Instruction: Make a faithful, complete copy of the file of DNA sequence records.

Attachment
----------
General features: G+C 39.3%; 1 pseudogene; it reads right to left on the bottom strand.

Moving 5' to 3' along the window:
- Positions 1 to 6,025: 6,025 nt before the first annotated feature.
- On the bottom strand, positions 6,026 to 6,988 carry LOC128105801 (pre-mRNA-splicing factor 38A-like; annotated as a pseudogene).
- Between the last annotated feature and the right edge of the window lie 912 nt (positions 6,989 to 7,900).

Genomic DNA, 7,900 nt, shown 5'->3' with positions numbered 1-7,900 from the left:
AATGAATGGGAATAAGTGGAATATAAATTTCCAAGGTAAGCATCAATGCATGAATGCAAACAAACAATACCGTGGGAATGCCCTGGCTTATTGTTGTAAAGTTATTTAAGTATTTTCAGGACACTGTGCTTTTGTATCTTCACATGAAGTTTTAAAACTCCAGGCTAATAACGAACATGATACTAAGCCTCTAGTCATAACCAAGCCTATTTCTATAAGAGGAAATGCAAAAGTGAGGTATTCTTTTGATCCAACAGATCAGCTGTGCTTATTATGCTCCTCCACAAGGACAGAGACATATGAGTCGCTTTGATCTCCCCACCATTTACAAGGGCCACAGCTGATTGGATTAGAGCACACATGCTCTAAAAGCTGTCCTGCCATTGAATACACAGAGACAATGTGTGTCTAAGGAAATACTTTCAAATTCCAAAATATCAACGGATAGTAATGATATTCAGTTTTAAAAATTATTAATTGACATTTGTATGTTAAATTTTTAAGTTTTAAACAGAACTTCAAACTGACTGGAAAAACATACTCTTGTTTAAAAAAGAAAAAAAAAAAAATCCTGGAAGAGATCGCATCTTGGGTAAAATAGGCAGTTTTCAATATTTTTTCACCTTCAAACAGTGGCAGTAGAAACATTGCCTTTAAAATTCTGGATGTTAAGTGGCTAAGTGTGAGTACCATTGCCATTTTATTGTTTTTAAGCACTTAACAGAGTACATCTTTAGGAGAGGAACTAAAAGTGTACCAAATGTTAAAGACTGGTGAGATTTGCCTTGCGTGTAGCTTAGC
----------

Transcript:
General features: G+C 39.3%; 1 pseudogene; it reads right to left on the bottom strand.

Moving 5' to 3' along the window:
- Positions 1 to 6,025: 6,025 nt before the first annotated feature.
- On the bottom strand, positions 6,026 to 6,988 carry LOC128105801 (pre-mRNA-splicing factor 38A-like; annotated as a pseudogene).
- Between the last annotated feature and the right edge of the window lie 912 nt (positions 6,989 to 7,900).

Genomic DNA, 7,900 nt, shown 5'->3' with positions numbered 1-7,900 from the left:
AATGAATGGGAATAAGTGGAATATAAATTTCCAAGGTAAGCATCAATGCATGAATGCAAACAAACAATACCGTGGGAATGCCCTGGCTTATTGTTGTAAAGTTATTTAAGTATTTTCAGGACACTGTGCTTTTGTATCTTCACATGAAGTTTTAAAACTCCAGGCTAATAACGAACATGATACTAAGCCTCTAGTCATAACCAAGCCTATTTCTATAAGAGGAAATGCAAAAGTGAGGTATTCTTTTGATCCAACAGATCAGCTGTGCTTATTATGCTCCTCCACAAGGACAGAGACATATGAGTCGCTTTGATCTCCCCACCATTTACAAGGGCCACAGCTGATTGGATTAGAGCACACATGCTCTAAAAGCTGTCCTGCCATTGAATACACAGAGACAATGTGTGTCTAAGGAAATACTTTCAAATTCCAAAATATCAACGGATAGTAATGATATTCAGTTTTAAAAATTATTAATTGACATTTGTATGTTAAATTTTTAAGTTTTAAACAGAACTTCAAACTGACTGGAAAAACATACTCTTGTTTAAAAAAGAAAAAAAAAAAAATCCTGGAAGAGATCGCATCTTGGGTAAAATAGGCAGTTTTCAATATTTTTTCACCTTCAAACAGTGGCAGTAGAAACATTGCCTTTAAAATTCTGGATGTTAAGTGGCTAAGTGTGAGTACCATTGCCATTTTATTGTTTTTAAGCACTTAACAGAGTACATCTTTAGGAGAGGAACTAAAAGTGTACCAAATGTTAAAGACTGGTGAGATTTGCCTTGCGTGTAGCTTAGC